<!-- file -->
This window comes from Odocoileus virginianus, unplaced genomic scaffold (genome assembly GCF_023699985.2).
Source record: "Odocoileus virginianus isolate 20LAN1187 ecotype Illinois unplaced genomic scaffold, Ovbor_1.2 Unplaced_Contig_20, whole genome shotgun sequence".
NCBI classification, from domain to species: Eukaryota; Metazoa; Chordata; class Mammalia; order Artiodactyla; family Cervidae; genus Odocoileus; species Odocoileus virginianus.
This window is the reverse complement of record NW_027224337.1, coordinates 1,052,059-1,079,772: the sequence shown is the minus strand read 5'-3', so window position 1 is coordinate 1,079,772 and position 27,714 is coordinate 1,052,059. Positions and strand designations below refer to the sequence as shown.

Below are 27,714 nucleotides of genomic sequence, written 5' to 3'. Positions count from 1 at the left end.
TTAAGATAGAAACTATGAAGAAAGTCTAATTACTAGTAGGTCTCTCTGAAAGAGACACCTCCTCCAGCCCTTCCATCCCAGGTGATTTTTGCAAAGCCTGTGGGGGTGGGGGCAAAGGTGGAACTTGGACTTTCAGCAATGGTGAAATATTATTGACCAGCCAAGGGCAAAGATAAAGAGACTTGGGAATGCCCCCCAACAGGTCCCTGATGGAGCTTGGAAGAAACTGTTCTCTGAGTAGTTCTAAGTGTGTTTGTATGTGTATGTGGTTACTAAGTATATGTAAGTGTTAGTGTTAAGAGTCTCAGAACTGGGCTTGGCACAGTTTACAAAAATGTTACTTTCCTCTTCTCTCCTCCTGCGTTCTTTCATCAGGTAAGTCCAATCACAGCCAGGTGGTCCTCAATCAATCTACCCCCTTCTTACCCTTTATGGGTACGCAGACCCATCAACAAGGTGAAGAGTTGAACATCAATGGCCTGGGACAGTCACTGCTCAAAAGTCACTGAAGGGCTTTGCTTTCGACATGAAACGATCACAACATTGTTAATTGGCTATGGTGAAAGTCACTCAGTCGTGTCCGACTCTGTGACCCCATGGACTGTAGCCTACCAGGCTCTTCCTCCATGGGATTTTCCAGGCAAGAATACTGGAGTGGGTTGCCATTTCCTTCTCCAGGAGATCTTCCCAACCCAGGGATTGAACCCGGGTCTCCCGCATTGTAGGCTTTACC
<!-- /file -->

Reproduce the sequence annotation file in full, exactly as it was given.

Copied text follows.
This window comes from Odocoileus virginianus, unplaced genomic scaffold (genome assembly GCF_023699985.2).
Source record: "Odocoileus virginianus isolate 20LAN1187 ecotype Illinois unplaced genomic scaffold, Ovbor_1.2 Unplaced_Contig_20, whole genome shotgun sequence".
NCBI classification, from domain to species: Eukaryota; Metazoa; Chordata; class Mammalia; order Artiodactyla; family Cervidae; genus Odocoileus; species Odocoileus virginianus.
This window is the reverse complement of record NW_027224337.1, coordinates 1,052,059-1,079,772: the sequence shown is the minus strand read 5'-3', so window position 1 is coordinate 1,079,772 and position 27,714 is coordinate 1,052,059. Positions and strand designations below refer to the sequence as shown.

Below are 27,714 nucleotides of genomic sequence, written 5' to 3'. Positions count from 1 at the left end.
TTAAGATAGAAACTATGAAGAAAGTCTAATTACTAGTAGGTCTCTCTGAAAGAGACACCTCCTCCAGCCCTTCCATCCCAGGTGATTTTTGCAAAGCCTGTGGGGGTGGGGGCAAAGGTGGAACTTGGACTTTCAGCAATGGTGAAATATTATTGACCAGCCAAGGGCAAAGATAAAGAGACTTGGGAATGCCCCCCAACAGGTCCCTGATGGAGCTTGGAAGAAACTGTTCTCTGAGTAGTTCTAAGTGTGTTTGTATGTGTATGTGGTTACTAAGTATATGTAAGTGTTAGTGTTAAGAGTCTCAGAACTGGGCTTGGCACAGTTTACAAAAATGTTACTTTCCTCTTCTCTCCTCCTGCGTTCTTTCATCAGGTAAGTCCAATCACAGCCAGGTGGTCCTCAATCAATCTACCCCCTTCTTACCCTTTATGGGTACGCAGACCCATCAACAAGGTGAAGAGTTGAACATCAATGGCCTGGGACAGTCACTGCTCAAAAGTCACTGAAGGGCTTTGCTTTCGACATGAAACGATCACAACATTGTTAATTGGCTATGGTGAAAGTCACTCAGTCGTGTCCGACTCTGTGACCCCATGGACTGTAGCCTACCAGGCTCTTCCTCCATGGGATTTTCCAGGCAAGAATACTGGAGTGGGTTGCCATTTCCTTCTCCAGGAGATCTTCCCAACCCAGGGATTGAACCCGGGTCTCCCGCATTGTAGGCTTTACC